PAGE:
Newspaper article Evening Gazette (Middlesbrough, England)

It's Cold Comfort Arm

Newspaper article Evening Gazette (Middlesbrough, England)

It's Cold Comfort Arm

Article excerpt

Byline: gary BAINBRIDGE One man's struggle with the 21st century Follow Gary on Twitter: @Gary_Bainbridge or email him at gary.bainbridge@trinitymirror.com

THIS is the most wonderful time of the year. As December arrives I can stop being annoyed about people putting up their Christmas trees and eating mince pies in November, and just enjoy the delights of the season.

I can enjoy the beautiful lights, wandering through traditional Christmas markets featuring traditional paella stalls as Charles Dickens would have done, and telling anybody who will listen that Elf is a terrible film.

And I can enjoy most of all my annual early December cold. I cannot imagine an early December without that feeling of being slightly removed from the world, a sinusbased headache, and people being surprised by the basso profundo voice a sore throat unaccountably inflicts upon me. Combine this voice with the wheeziness of a blocked nose, and it is no surprise that when I begin to speak people look around for Darth Vader.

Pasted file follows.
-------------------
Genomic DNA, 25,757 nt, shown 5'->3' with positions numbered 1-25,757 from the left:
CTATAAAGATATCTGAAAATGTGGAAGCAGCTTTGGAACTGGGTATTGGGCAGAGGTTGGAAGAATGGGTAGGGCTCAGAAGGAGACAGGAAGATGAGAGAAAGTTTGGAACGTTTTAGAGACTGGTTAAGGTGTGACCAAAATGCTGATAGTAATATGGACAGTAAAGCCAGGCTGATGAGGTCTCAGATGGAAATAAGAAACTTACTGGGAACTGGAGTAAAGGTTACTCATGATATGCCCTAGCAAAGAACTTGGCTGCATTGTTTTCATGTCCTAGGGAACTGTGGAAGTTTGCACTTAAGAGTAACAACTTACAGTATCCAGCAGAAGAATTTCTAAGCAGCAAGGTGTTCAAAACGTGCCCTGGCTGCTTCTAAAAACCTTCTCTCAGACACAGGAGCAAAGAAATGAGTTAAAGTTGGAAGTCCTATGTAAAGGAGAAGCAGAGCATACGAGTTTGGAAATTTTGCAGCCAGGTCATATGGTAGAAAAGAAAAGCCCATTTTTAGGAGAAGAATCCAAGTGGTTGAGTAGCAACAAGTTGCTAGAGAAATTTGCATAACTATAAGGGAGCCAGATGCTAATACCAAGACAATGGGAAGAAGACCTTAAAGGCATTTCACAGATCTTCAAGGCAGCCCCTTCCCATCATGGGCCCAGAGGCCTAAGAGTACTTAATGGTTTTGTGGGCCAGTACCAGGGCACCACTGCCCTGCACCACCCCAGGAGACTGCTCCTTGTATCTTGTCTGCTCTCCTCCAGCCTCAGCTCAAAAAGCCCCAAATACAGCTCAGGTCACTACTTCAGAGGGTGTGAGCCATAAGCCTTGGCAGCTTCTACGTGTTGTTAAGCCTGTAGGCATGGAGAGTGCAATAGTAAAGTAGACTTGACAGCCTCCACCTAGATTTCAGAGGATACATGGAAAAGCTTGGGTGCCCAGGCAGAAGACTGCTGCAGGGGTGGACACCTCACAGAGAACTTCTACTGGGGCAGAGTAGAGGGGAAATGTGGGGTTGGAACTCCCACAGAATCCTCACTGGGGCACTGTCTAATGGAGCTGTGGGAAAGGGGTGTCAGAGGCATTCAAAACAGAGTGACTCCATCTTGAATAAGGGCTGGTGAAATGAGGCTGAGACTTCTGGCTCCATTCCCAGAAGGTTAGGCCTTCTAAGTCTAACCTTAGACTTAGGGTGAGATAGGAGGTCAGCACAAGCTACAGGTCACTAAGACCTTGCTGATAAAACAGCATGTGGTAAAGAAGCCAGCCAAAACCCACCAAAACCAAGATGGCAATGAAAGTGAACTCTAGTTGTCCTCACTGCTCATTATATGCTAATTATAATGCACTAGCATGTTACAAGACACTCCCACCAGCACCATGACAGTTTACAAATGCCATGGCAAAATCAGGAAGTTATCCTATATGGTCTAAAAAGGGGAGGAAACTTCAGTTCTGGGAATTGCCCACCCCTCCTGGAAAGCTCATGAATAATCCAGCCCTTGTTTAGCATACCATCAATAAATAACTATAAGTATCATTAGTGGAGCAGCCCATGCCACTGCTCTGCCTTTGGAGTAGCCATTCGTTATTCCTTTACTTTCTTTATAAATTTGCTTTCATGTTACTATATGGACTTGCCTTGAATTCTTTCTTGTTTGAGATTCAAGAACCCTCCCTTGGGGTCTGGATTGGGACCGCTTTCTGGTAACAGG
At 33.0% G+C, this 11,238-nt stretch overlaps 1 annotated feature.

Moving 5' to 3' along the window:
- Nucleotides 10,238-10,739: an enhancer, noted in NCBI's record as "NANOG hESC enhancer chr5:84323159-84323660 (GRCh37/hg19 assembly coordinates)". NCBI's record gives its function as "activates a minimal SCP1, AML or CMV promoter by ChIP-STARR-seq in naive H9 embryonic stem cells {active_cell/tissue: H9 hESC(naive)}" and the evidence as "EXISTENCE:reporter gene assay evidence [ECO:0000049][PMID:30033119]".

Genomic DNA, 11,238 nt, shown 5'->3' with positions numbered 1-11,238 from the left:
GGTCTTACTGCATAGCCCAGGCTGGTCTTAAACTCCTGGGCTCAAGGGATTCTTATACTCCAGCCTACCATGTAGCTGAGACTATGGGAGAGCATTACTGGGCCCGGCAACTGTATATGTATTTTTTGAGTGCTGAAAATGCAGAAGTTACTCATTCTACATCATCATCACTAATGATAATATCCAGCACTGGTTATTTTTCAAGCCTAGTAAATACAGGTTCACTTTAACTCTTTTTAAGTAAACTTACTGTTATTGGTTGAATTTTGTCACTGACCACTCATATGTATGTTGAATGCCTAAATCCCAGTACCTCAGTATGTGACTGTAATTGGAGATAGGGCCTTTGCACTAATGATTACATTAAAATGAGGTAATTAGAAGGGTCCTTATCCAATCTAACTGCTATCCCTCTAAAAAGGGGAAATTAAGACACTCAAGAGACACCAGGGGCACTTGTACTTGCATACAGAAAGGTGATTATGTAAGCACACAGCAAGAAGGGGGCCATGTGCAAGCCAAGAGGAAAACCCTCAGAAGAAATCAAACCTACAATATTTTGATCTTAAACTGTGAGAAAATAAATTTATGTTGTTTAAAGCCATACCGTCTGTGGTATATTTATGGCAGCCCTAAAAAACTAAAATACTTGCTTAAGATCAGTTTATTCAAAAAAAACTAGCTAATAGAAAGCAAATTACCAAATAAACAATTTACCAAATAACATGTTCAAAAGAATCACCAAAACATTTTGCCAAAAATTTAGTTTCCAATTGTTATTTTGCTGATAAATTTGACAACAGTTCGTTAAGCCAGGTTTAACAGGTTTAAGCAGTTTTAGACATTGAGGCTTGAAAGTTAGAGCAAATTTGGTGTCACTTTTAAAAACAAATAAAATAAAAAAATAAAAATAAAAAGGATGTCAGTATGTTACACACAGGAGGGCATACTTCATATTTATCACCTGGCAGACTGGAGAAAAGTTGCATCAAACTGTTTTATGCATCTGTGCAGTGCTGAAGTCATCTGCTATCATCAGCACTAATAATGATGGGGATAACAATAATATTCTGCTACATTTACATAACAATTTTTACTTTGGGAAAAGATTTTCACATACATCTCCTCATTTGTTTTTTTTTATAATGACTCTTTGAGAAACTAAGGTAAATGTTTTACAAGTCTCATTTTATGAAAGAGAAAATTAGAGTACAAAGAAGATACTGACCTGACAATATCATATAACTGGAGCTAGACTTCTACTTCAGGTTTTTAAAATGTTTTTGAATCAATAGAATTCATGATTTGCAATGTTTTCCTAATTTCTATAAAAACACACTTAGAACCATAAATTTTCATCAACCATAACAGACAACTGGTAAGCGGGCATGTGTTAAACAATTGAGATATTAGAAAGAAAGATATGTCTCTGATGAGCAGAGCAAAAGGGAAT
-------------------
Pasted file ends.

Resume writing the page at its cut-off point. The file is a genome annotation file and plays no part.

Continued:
What I like most about my annual early December cold is that I have no idea when it is going to strike. A more grown-up person might have learned to take this into account and have prepared for it, buying in supplies such as Lemsip and whisky and more whisky.

But I am incapable of learning from history and so I invariably am caught unprepared.

And so I came to be on a bus. It was late. The wind was whipping through the Christmas lights strung across the high street, and nobody passing under them failed to think, "This is how I die. I am going to be electrocuted by a swinging angel outside Primark".

I had chosen not to buy any more umbrellas after the loss of my last one, because I had recognised that at the rate that I lose them I would soon be bankrupted, but it did not matter as the rain was falling upwards.

By the time I reached the bus stop, my waterproof coat had to admit that I had bought it under false pretences and might as well have been made out of crepe paper. I was wet under my skin.

The bus finally arrived and I boarded it, taking refuge by a window seat, and feeling the hot air blasting up my trouser leg, gently cooking it. …

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